Converting the personalized biomolecular corona of graphene oxide nanoflakes into a high-throughput diagnostic test for early cancer detection.

A new interesting article has been published in Nanoscale. 2019 Aug 6. doi: 10.1039/c9nr01413f. and titled:

Converting the personalized biomolecular corona of graphene oxide nanoflakes into a high-throughput diagnostic test for early cancer detection.

Authors of this article are:

Papi M, Palmieri V, Digiacomo L, Giulimondi F, Palchetti S, Ciasca G, Perini G, Caputo D, Cartillone MC, Cascone C, Coppola R, Capriotti AL, Laganà A, Pozzi D, Caracciolo G.

A summary of the article is shown below:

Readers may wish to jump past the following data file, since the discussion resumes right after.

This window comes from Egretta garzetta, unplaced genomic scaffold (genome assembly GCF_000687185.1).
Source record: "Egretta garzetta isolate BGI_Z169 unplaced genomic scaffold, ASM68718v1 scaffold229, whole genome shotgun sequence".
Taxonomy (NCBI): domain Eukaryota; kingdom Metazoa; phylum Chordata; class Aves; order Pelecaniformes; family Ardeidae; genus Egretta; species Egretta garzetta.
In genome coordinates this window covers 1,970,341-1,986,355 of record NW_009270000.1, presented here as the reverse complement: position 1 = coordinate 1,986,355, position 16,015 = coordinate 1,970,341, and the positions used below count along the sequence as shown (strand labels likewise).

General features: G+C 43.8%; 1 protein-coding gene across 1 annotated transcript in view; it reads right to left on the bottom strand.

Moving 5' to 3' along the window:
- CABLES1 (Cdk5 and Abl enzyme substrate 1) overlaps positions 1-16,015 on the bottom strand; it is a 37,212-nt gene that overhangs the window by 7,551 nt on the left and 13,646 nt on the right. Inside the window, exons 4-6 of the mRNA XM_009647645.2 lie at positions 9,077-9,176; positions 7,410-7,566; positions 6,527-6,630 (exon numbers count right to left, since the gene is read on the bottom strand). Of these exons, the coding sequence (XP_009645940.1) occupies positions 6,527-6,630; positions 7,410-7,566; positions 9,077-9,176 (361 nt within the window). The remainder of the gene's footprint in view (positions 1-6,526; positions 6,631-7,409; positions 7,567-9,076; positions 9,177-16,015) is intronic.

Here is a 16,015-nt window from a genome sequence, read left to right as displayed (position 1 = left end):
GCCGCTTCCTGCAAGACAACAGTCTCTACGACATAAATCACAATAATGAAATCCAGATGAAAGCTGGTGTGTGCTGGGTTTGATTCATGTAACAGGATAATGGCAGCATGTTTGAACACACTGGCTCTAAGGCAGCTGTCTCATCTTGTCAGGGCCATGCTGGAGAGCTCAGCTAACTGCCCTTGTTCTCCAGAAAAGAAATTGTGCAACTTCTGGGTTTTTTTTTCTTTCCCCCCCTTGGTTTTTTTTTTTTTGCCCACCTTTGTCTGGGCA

Advances in nanotechnology are introducing the exciting possibility of cancer identification at early stages via analysis of the personalized biomolecular corona (BC), i.e. the dynamic “halo” of proteins that adsorbs onto NPs following exposure to patients’ plasma. In this study, we develop a blood test for early cancer detection based on the characterization of the BC that forms around Graphene Oxide (GO) nanoflakes. Among its elective properties, GO binds low amounts of albumin, the most abundant protein in the blood and one of the most enriched proteins in the BC of many nanomaterials. This unique property of GO allows strong adsorption of poorly concentrated plasma proteins without abundant protein depletion. In our study, GO nanometric flakes have been used to analyze BCs from 50 subjects, half of them diagnosed with pancreatic cancer and half of them being healthy volunteers. Pancreatic cancer was chosen as the model of a high mortality disease with poor survival rates due to its delayed diagnosis. The receiver operating characteristic (ROC) curve analysis was applied to measure the diagnostic accuracy of the BC-based test. We obtained an area under the curve (AUC) of 0.96 and the test discriminated cancer patients from healthy subjects with a sensitivity of 92%. Finally, a double-blind validation was made using a second test dataset (10 healthy subjects + 10 pancreatic cancer patients) and it confirmed the results obtained on the first training dataset. Being highly accurate, fast, inexpensive and easy to perform, we believe that the BC-enabled blood test has the potential to become a turning point in early detection of cancer and other diseases.

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